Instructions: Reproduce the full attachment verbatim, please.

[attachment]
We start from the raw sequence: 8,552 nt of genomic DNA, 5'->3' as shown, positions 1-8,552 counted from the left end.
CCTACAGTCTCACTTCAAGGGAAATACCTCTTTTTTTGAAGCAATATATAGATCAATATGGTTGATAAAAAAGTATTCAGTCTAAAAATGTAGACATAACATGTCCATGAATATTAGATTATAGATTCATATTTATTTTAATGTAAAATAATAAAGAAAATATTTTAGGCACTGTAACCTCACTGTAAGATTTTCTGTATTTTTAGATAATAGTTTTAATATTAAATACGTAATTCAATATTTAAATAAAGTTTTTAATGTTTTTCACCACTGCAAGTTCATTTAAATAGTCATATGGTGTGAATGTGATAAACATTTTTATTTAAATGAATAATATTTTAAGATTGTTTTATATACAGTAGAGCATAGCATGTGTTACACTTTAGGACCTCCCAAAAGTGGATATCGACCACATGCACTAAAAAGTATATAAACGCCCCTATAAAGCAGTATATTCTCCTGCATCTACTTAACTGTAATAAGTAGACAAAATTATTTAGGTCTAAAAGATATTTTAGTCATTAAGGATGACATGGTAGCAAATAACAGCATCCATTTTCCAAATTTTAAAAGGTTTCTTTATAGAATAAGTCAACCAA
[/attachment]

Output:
We start from the raw sequence: 8,552 nt of genomic DNA, 5'->3' as shown, positions 1-8,552 counted from the left end.
CCTACAGTCTCACTTCAAGGGAAATACCTCTTTTTTTGAAGCAATATATAGATCAATATGGTTGATAAAAAAGTATTCAGTCTAAAAATGTAGACATAACATGTCCATGAATATTAGATTATAGATTCATATTTATTTTAATGTAAAATAATAAAGAAAATATTTTAGGCACTGTAACCTCACTGTAAGATTTTCTGTATTTTTAGATAATAGTTTTAATATTAAATACGTAATTCAATATTTAAATAAAGTTTTTAATGTTTTTCACCACTGCAAGTTCATTTAAATAGTCATATGGTGTGAATGTGATAAACATTTTTATTTAAATGAATAATATTTTAAGATTGTTTTATATACAGTAGAGCATAGCATGTGTTACACTTTAGGACCTCCCAAAAGTGGATATCGACCACATGCACTAAAAAGTATATAAACGCCCCTATAAAGCAGTATATTCTCCTGCATCTACTTAACTGTAATAAGTAGACAAAATTATTTAGGTCTAAAAGATATTTTAGTCATTAAGGATGACATGGTAGCAAATAACAGCATCCATTTTCCAAATTTTAAAAGGTTTCTTTATAGAATAAGTCAACCAA